Pham v. Upper Merion Twp. Zoning Hearing Bd., 113 A.3d 879 (Pa. Commw. Ct. 2015).

Creating a situation in which a property is difficult to sell due to substantial improvements does not create a hardship.
Case Details:

Applicant was denied a use variance for their R-1 zoned property to be used as a bed-and-breakfast.  Applicant had argued that their home was obsolete as a single-family dwelling because of its size (6,000 sq. ft.), construction, number of rooms (20), and location surrounded by roadways, a railway, and Township-owned property.  Applicant testified that they had made substantial improvements and that the home would be difficult to sell as a single family home given its features compared against its location near so many roads.  The Zoning Hearing Board vote resulted in a tie, which is treated as a denial.  The trial court affirmed on appeal.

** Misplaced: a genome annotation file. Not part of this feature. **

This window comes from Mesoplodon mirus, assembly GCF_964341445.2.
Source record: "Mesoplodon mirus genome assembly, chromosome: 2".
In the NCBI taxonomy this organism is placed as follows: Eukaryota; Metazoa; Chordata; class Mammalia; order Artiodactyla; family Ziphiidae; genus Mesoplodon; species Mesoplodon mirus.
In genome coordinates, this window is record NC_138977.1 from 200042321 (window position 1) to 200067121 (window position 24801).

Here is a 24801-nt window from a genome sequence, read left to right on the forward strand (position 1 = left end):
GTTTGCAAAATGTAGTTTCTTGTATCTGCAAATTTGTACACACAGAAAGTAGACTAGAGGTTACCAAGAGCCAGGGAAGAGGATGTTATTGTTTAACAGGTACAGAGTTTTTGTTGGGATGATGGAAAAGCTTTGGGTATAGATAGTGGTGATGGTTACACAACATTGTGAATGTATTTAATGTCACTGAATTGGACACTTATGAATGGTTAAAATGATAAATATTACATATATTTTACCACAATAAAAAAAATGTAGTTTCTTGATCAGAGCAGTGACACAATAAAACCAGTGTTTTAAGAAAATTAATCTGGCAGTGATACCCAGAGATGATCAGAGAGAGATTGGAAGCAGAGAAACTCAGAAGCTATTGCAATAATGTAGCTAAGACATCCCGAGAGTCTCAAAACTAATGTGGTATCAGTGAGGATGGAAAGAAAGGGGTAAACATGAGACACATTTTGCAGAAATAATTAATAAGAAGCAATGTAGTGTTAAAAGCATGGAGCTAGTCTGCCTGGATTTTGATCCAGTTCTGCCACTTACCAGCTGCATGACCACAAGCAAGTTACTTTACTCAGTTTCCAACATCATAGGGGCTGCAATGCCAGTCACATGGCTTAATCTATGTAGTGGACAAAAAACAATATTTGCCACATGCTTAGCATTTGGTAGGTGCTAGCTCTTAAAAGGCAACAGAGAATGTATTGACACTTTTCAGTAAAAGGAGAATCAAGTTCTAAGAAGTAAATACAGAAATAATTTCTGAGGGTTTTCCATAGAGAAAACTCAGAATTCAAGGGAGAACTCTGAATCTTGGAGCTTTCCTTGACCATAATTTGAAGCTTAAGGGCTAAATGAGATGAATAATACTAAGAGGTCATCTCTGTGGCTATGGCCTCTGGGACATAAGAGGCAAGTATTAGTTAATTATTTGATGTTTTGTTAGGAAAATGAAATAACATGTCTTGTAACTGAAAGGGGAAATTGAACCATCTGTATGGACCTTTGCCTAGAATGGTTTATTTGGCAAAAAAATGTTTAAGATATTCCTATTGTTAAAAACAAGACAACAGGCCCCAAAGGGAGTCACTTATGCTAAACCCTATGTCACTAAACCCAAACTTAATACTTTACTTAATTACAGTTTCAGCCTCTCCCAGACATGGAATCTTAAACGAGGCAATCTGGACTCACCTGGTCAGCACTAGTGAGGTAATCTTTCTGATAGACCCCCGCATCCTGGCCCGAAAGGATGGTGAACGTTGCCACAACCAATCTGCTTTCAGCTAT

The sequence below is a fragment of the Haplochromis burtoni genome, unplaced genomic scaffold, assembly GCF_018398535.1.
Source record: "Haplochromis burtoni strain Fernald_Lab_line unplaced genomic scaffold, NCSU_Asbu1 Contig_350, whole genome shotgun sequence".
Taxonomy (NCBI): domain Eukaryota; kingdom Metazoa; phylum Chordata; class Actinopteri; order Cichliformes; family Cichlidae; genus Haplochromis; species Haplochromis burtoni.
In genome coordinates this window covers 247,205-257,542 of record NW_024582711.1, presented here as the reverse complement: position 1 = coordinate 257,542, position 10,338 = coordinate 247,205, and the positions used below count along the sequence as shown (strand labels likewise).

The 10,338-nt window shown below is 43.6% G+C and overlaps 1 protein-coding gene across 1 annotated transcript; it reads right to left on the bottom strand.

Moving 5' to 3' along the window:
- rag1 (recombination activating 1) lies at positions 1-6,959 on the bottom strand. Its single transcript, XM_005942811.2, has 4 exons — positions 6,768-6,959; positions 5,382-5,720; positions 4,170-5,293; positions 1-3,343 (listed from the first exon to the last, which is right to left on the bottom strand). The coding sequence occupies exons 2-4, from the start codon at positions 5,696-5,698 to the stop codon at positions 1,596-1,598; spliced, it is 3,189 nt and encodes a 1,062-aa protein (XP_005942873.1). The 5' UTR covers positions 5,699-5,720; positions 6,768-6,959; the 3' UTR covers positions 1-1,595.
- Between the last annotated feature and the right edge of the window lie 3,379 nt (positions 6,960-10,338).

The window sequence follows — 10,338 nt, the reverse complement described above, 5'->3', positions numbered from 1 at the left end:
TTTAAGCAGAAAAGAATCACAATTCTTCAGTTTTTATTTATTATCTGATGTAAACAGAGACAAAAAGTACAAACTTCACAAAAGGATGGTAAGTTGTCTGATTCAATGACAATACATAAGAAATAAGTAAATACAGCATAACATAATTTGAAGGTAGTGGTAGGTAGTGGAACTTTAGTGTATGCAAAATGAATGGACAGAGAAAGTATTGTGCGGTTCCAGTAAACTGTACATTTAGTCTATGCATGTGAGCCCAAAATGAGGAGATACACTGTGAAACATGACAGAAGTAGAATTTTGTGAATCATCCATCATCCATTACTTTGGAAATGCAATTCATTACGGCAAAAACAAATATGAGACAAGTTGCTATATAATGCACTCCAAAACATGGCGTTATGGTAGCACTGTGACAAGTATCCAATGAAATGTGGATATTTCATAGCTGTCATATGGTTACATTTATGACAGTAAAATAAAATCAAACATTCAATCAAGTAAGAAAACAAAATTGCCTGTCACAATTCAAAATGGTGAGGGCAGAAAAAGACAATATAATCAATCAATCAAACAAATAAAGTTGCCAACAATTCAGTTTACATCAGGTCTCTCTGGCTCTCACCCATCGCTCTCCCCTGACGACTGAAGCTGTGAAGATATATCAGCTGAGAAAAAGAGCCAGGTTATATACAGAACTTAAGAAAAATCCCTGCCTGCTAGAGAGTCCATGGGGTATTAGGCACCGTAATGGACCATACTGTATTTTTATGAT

The Commonwealth Court held that the minimal findings and conclusions submitted by the Zoning Hearing Board were sufficient for appellate review.  On the merits, the Commonwealth Court determined Applicant failed to prove the variance was warranted because Applicant had been the one to spend money on improving the house, and the mere fact that it might be difficult to sell because it was over-improved did not constitute a hardship or warrant a variance.

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